The Webranking research has been conducted for the 21st time, and is based on surveys to around 500 analysts, investors, business journalists and jobseekers in Europe. Based on their responses more than 800 companies in Europe have been ranked on how they communicate in their digital channels.
GKN is the top performing UK company (61.5 points), up from 37th place in 2016 (46.6), scoring particularly well in Investor relations, About us, Careers and Reporting. Informa, ranked second with a particularly strong Investor relations section and solid Reporting content. Royal Dutch Shell complete the UK Top 3, with the highest score in the Reporting category.
To put the scoring in context, the average score for Top 10 ranked UK companies is 56.6, compared to 85.5 in Europe – showing that European companies still lead the way when it comes to satisfying key stakeholders’ content needs
The leading sector in the UK is Automobiles & Parts with an average score of 61.6, moving ahead of the previous stalwart Oil & Gas (56.5).
Companies scored best in Press and Investor relations – including integrating their social media content within their sites, as well as ensuring all channels are consistent and aligned.
Investor relations content is especially strong in this sector, outscoring all other sectors by some margin. Clear presentation of company strategy with visibility on how they intend to achieve their business goals, financial outlook including targets and achievements with detailed information and charts. In contrast, information about Risk management is lacking.
Retail is the lowest scoring sector (37.4 avg).
Last year, we highlighted that UK companies are particularly poor in talking to key investors compared to European counterparts, and despite a slight improvement over last year (25%), Investor relations remains a low scoring section with an average score of just 29%.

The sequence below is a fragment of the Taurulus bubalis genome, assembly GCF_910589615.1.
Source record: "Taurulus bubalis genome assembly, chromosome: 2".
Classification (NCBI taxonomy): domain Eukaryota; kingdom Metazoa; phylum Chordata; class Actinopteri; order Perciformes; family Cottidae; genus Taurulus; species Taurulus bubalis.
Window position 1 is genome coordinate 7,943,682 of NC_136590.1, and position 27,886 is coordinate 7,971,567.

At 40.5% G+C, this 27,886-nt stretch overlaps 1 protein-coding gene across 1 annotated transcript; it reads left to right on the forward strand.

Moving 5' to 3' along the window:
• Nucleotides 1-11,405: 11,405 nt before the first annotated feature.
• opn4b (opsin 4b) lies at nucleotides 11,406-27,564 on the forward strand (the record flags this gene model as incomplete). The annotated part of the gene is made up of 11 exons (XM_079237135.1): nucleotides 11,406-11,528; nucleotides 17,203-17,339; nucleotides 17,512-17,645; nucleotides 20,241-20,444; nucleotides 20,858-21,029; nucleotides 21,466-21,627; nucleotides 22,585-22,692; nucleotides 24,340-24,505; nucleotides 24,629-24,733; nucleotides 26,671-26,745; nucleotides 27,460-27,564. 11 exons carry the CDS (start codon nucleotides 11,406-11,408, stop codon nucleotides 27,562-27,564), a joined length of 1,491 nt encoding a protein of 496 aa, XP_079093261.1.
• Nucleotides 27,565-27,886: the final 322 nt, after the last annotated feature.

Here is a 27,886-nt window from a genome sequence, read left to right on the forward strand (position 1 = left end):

Perhaps a reflection of the current financial climate, only 11% of FTSE100 companies include detailed information on financial outlook, while just 27% provide visibility of their targets and achievements.
Despite this, there are some signs of improvement as far as providing a clear outline of the group strategy and the inclusion of information about investments and divestments – in fact, the UK leads the way in this area.
A definite improvement in this area. Companies are becoming increasingly confident in sharing their approach to Sustainability, 87% have made this a priority (up from 69% last year). Better disclosure of data, targets and achievements is another positive sign.
In contrast, a lack of detail on materiality analysis shows this remains a weak area of focus, 74% still do not explain how they communicate or engage with stakeholders.
The UK performs well compared to the rest of Europe (3rd overall) when it comes to satisfying key stakeholders' content needs for Career related information. Overall, companies scored well for providing good insight about what it’s like to work inside the business – disclosing detail about the culture and company values, the inclusion of testimonials and information on benefits.
To further improve, more companies need to provide better disclosure, or policies, of their approach to diversity and equal opportunities – only a slight increase on last year.
Although nearly all companies exclude contact details for HR teams, stakeholders are keen to have the option to talk directly with a human voice inside a company. Striking a balance between transparency and inviting potential spamming remains a challenge.
As expected, there has been growth in this area with more companies using the medium to help communicate their corporate story and performance. 46% of UK sites now include either a corporate video, or video of the CEO (up from 30% last year).
Content ranges from the typical piece-to-camera, through to engaging shorts featuring a mix of inserts and animation to help push home the company’s message.
Video will continue to grow in popularity as more and more companies use the medium to help communicate their story.
Last year we highlighted that despite continued growth in mobile audiences visiting corporate websites, 24% of UK companies didn’t have a responsive website (or mobile version). As expected, there has been a slight decrease (now 16%), and we anticipate a further reduction over the next year, perhaps coinciding with the inevitable launch of new sites.
If you would like to see how you performed, please get in touch and we’d be happy to come and discuss your ranking in more detail and explain more about our Webranking process.
Please contact James Handslip, Director, +44 (0) 203 700 5555 or email@example.com.